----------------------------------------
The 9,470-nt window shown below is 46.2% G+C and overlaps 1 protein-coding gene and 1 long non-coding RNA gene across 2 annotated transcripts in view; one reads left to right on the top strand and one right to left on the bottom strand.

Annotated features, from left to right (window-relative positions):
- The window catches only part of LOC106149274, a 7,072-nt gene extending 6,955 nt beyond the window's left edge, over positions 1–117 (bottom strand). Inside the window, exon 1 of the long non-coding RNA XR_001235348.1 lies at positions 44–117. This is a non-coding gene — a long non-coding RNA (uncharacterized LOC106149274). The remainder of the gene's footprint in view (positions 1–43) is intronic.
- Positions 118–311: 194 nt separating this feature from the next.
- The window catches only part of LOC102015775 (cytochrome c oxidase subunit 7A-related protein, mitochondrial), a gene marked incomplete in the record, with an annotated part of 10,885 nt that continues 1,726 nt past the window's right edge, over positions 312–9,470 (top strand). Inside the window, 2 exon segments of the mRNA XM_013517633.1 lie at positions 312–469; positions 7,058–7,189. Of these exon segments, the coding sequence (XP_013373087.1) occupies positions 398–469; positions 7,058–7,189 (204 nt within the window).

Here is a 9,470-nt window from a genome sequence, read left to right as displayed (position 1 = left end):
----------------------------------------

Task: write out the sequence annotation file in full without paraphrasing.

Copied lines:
The 9,470-nt window shown below is 46.2% G+C and overlaps 1 protein-coding gene and 1 long non-coding RNA gene across 2 annotated transcripts in view; one reads left to right on the top strand and one right to left on the bottom strand.

Annotated features, from left to right (window-relative positions):
- The window catches only part of LOC106149274, a 7,072-nt gene extending 6,955 nt beyond the window's left edge, over positions 1–117 (bottom strand). Inside the window, exon 1 of the long non-coding RNA XR_001235348.1 lies at positions 44–117. This is a non-coding gene — a long non-coding RNA (uncharacterized LOC106149274). The remainder of the gene's footprint in view (positions 1–43) is intronic.
- Positions 118–311: 194 nt separating this feature from the next.
- The window catches only part of LOC102015775 (cytochrome c oxidase subunit 7A-related protein, mitochondrial), a gene marked incomplete in the record, with an annotated part of 10,885 nt that continues 1,726 nt past the window's right edge, over positions 312–9,470 (top strand). Inside the window, 2 exon segments of the mRNA XM_013517633.1 lie at positions 312–469; positions 7,058–7,189. Of these exon segments, the coding sequence (XP_013373087.1) occupies positions 398–469; positions 7,058–7,189 (204 nt within the window).

Here is a 9,470-nt window from a genome sequence, read left to right as displayed (position 1 = left end):